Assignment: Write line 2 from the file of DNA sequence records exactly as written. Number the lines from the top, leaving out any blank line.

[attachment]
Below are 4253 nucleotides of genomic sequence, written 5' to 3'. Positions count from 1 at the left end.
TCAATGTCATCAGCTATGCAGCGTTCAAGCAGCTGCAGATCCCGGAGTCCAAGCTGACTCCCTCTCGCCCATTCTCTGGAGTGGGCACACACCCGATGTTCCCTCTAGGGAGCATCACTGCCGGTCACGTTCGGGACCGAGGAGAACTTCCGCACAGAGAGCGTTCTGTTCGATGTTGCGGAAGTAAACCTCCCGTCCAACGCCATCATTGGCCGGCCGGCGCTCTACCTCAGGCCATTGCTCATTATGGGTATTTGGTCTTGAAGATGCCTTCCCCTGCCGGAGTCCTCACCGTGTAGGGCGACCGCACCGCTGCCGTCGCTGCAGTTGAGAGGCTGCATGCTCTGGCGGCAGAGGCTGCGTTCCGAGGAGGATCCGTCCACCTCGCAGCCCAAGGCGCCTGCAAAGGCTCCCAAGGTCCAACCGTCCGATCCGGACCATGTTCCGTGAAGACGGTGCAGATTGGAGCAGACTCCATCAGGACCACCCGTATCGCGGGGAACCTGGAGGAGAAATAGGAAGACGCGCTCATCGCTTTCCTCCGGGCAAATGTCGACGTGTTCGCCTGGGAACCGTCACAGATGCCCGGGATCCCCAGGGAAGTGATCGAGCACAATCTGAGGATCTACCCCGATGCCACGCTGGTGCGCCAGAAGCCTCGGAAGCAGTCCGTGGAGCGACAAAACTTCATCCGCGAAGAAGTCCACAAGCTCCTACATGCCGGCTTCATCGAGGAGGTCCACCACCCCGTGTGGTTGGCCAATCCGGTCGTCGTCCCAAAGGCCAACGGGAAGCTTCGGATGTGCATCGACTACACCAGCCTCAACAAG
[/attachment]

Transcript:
TCAATGTCATCAGCTATGCAGCGTTCAAGCAGCTGCAGATCCCGGAGTCCAAGCTGACTCCCTCTCGCCCATTCTCTGGAGTGGGCACACACCCGATGTTCCCTCTAGGGAGCATCACTGCCGGTCACGTTCGGGACCGAGGAGAACTTCCGCACAGAGAGCGTTCTGTTCGATGTTGCGGAAGTAAACCTCCCGTCCAACGCCATCATTGGCCGGCCGGCGCTCTACCTCAGGCCATTGCTCATTATGGGTATTTGGTCTTGAAGATGCCTTCCCCTGCCGGAGTCCTCACCGTGTAGGGCGACCGCACCGCTGCCGTCGCTGCAGTTGAGAGGCTGCATGCTCTGGCGGCAGAGGCTGCGTTCCGAGGAGGATCCGTCCACCTCGCAGCCCAAGGCGCCTGCAAAGGCTCCCAAGGTCCAACCGTCCGATCCGGACCATGTTCCGTGAAGACGGTGCAGATTGGAGCAGACTCCATCAGGACCACCCGTATCGCGGGGAACCTGGAGGAGAAATAGGAAGACGCGCTCATCGCTTTCCTCCGGGCAAATGTCGACGTGTTCGCCTGGGAACCGTCACAGATGCCCGGGATCCCCAGGGAAGTGATCGAGCACAATCTGAGGATCTACCCCGATGCCACGCTGGTGCGCCAGAAGCCTCGGAAGCAGTCCGTGGAGCGACAAAACTTCATCCGCGAAGAAGTCCACAAGCTCCTACATGCCGGCTTCATCGAGGAGGTCCACCACCCCGTGTGGTTGGCCAATCCGGTCGTCGTCCCAAAGGCCAACGGGAAGCTTCGGATGTGCATCGACTACACCAGCCTCAACAAG